Since the fall of communism, public opinion in Russia, including that of a now more diverse elite, has become a substantial factor in that country's policymaking process. What this opinion might be and how it responds to American actions is the subject of this study. William Zimmerman offers important and sometimes disturbing insight into the thinking of citizens in America's former Cold War adversary about such matters as NATO expansion. Drawing on nearly a decade of unprecedented surveys he conducted with a wide spectrum of the Russian public, he gauges the impact of Russia's opening on its foreign policy and how liberal democrats orient themselves to foreign policy. He also shows that insights from the study of American foreign policy are often "portable" to the study of Russian foreign policy attitudes.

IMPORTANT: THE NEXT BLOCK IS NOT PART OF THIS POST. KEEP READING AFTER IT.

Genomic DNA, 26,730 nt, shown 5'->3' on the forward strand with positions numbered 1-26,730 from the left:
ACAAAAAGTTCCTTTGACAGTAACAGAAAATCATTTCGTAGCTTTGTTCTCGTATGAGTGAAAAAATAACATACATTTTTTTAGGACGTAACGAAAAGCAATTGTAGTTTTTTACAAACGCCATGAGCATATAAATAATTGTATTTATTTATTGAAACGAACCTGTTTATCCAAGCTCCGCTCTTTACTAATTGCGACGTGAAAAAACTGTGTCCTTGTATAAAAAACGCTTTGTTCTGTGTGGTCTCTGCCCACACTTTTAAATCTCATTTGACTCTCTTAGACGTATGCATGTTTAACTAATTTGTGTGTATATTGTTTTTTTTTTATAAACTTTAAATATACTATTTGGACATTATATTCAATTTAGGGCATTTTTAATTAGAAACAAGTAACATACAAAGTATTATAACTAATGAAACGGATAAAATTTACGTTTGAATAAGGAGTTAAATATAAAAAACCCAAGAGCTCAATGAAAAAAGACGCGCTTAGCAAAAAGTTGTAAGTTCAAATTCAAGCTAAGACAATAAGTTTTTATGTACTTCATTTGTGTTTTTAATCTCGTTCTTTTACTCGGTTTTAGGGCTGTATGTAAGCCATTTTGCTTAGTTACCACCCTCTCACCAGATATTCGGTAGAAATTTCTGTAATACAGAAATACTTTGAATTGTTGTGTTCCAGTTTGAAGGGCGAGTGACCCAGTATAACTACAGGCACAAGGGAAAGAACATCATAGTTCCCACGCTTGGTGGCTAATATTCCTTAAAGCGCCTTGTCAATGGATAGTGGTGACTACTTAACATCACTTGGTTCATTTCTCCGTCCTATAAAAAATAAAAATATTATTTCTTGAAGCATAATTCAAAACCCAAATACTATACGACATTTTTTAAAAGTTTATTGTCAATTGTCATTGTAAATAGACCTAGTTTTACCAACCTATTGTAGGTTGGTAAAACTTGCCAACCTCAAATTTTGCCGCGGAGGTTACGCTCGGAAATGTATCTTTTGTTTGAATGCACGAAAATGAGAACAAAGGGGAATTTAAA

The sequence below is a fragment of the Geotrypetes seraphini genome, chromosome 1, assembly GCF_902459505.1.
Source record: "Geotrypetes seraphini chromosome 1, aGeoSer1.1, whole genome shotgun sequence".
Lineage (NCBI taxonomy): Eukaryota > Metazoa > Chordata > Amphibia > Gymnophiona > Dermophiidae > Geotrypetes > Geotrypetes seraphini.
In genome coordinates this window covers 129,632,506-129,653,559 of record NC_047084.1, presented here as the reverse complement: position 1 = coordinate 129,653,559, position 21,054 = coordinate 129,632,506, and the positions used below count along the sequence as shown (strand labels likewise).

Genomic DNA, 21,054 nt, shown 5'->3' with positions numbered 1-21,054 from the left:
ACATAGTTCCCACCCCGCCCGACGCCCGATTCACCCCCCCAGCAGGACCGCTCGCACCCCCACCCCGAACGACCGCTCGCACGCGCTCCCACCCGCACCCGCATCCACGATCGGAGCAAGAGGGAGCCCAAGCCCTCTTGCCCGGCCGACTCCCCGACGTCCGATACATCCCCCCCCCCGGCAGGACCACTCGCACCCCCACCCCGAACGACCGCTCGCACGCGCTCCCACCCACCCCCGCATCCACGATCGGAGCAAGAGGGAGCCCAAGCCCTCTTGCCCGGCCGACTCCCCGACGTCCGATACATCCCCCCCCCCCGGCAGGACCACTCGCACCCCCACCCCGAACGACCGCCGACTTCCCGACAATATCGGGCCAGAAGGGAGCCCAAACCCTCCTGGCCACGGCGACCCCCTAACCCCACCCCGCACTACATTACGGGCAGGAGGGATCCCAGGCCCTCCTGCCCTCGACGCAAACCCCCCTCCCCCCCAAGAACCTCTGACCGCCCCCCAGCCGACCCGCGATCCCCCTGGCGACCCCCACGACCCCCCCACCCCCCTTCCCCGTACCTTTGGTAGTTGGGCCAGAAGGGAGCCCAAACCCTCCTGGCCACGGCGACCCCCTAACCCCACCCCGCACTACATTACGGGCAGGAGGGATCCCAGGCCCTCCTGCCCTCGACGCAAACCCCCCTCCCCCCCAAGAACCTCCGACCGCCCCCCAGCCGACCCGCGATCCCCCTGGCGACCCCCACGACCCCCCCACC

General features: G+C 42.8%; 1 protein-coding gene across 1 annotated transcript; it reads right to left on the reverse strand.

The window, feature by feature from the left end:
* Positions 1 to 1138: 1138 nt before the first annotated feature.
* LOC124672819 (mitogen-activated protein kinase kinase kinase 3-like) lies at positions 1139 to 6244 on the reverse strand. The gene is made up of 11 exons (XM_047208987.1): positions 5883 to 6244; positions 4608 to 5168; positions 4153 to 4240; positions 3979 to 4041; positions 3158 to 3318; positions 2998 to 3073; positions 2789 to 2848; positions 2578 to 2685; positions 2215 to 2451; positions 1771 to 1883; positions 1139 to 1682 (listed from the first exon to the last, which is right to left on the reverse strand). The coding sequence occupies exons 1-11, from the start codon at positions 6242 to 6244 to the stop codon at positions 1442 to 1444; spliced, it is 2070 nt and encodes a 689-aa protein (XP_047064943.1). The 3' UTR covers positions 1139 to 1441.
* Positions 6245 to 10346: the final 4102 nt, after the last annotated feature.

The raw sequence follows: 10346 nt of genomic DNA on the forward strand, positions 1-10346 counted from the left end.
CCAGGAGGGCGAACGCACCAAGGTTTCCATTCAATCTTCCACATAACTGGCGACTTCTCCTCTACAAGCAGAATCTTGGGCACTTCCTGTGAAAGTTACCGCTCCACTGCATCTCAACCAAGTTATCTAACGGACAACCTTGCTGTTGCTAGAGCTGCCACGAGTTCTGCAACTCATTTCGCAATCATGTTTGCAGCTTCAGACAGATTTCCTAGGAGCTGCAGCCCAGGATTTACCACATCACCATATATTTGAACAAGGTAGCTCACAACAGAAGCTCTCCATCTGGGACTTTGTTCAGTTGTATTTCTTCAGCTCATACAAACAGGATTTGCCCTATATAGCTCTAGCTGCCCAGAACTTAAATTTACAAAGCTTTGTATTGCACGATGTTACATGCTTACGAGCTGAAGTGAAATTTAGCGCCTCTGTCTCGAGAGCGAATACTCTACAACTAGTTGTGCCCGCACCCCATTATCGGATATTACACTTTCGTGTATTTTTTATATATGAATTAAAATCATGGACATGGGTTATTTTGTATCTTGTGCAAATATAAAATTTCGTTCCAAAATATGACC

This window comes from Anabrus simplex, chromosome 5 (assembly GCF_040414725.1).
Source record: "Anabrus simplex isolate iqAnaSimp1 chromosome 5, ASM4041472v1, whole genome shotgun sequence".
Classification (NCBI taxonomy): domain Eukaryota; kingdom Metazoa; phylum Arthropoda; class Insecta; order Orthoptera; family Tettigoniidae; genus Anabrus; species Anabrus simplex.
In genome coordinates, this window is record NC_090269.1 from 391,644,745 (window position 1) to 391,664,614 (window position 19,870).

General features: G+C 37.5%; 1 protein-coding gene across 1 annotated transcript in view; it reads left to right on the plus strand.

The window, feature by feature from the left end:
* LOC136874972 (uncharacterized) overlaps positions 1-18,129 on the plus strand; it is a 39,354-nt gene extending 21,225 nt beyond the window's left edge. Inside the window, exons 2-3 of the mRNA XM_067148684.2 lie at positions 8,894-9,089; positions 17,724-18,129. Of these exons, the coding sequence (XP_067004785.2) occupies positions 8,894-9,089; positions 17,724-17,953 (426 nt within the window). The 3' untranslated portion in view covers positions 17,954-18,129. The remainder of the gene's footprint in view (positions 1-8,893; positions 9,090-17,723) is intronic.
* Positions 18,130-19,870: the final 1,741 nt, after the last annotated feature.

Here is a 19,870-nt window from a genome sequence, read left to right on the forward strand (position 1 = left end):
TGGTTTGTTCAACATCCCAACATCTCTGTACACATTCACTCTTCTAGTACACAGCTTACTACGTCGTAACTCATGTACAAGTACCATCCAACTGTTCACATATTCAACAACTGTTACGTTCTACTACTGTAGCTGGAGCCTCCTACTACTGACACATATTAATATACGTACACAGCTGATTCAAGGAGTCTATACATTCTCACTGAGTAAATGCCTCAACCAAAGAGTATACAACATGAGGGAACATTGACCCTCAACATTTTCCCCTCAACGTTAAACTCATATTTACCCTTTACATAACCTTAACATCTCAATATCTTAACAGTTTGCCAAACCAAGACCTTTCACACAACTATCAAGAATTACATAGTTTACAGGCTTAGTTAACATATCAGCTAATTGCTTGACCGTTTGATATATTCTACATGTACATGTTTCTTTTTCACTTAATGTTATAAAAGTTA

As Zimmerman shows, the general public, which had a modest but real role in foreign policy decision making, tended much more toward isolationism than did the predominant elites who steered Russia's foreign policy in the 1990s. Interspersing smooth prose with a wide array of richly informative tables, the book represents an invaluable opportunity to discern probable shifts in Russian foreign policy that domestic political changes would bring. And it powerfully suggests that the West, by forging its own policies toward Russia with more prudence, can have a say in the outcome of the great choice facing Russia--whether to forge ahead with democracy or slip back into authoritarianism.
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